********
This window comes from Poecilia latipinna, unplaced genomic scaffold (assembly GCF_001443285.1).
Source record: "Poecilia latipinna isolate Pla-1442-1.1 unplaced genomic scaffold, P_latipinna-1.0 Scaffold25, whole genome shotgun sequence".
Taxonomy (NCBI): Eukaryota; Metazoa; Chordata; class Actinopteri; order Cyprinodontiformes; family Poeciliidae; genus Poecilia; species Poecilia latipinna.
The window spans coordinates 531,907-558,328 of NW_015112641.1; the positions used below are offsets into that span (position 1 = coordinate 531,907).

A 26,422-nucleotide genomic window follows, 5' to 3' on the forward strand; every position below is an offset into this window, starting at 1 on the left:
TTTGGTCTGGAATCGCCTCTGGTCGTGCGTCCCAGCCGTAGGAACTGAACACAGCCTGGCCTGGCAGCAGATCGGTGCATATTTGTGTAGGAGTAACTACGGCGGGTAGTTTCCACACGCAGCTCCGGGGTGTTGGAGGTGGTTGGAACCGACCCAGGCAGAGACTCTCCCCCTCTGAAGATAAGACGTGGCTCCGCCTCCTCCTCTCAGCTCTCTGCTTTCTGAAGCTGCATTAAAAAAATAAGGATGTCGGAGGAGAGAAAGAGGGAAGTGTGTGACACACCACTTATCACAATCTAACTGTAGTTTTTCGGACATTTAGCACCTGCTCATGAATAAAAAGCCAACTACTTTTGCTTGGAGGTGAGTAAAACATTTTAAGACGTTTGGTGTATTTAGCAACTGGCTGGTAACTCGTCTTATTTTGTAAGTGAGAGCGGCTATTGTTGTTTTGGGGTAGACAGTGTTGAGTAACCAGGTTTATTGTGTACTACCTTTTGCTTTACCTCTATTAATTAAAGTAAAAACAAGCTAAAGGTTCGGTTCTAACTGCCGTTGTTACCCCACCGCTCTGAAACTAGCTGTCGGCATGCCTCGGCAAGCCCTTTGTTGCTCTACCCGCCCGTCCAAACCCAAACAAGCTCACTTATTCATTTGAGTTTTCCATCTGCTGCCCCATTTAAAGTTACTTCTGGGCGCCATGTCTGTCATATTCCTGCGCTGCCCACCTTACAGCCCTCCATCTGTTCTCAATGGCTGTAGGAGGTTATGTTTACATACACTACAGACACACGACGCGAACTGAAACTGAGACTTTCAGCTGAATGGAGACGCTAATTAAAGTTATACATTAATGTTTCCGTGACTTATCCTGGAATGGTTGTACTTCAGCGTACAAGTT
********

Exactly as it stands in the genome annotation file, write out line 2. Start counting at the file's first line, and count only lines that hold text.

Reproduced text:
Source record: "Poecilia latipinna isolate Pla-1442-1.1 unplaced genomic scaffold, P_latipinna-1.0 Scaffold25, whole genome shotgun sequence".